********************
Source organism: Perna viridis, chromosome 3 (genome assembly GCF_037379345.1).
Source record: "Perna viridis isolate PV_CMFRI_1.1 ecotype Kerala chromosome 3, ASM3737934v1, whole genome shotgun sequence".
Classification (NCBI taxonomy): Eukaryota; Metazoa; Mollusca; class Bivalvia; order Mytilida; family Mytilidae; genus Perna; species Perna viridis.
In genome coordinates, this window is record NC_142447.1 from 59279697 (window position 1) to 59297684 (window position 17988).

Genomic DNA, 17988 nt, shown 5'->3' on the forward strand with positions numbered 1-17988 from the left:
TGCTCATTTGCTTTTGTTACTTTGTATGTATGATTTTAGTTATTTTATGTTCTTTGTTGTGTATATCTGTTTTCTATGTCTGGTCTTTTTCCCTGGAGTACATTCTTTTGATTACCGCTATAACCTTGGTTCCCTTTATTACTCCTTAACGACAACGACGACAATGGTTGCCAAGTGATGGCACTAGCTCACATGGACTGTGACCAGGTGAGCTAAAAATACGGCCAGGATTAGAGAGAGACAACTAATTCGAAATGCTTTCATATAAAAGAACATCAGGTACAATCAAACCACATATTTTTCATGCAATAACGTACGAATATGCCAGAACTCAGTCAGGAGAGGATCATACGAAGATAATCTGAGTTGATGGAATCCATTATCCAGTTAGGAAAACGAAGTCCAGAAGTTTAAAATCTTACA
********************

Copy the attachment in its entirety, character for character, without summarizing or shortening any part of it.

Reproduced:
Source organism: Perna viridis, chromosome 3 (genome assembly GCF_037379345.1).
Source record: "Perna viridis isolate PV_CMFRI_1.1 ecotype Kerala chromosome 3, ASM3737934v1, whole genome shotgun sequence".
Classification (NCBI taxonomy): Eukaryota; Metazoa; Mollusca; class Bivalvia; order Mytilida; family Mytilidae; genus Perna; species Perna viridis.
In genome coordinates, this window is record NC_142447.1 from 59279697 (window position 1) to 59297684 (window position 17988).

Genomic DNA, 17988 nt, shown 5'->3' on the forward strand with positions numbered 1-17988 from the left:
TGCTCATTTGCTTTTGTTACTTTGTATGTATGATTTTAGTTATTTTATGTTCTTTGTTGTGTATATCTGTTTTCTATGTCTGGTCTTTTTCCCTGGAGTACATTCTTTTGATTACCGCTATAACCTTGGTTCCCTTTATTACTCCTTAACGACAACGACGACAATGGTTGCCAAGTGATGGCACTAGCTCACATGGACTGTGACCAGGTGAGCTAAAAATACGGCCAGGATTAGAGAGAGACAACTAATTCGAAATGCTTTCATATAAAAGAACATCAGGTACAATCAAACCACATATTTTTCATGCAATAACGTACGAATATGCCAGAACTCAGTCAGGAGAGGATCATACGAAGATAATCTGAGTTGATGGAATCCATTATCCAGTTAGGAAAACGAAGTCCAGAAGTTTAAAATCTTACA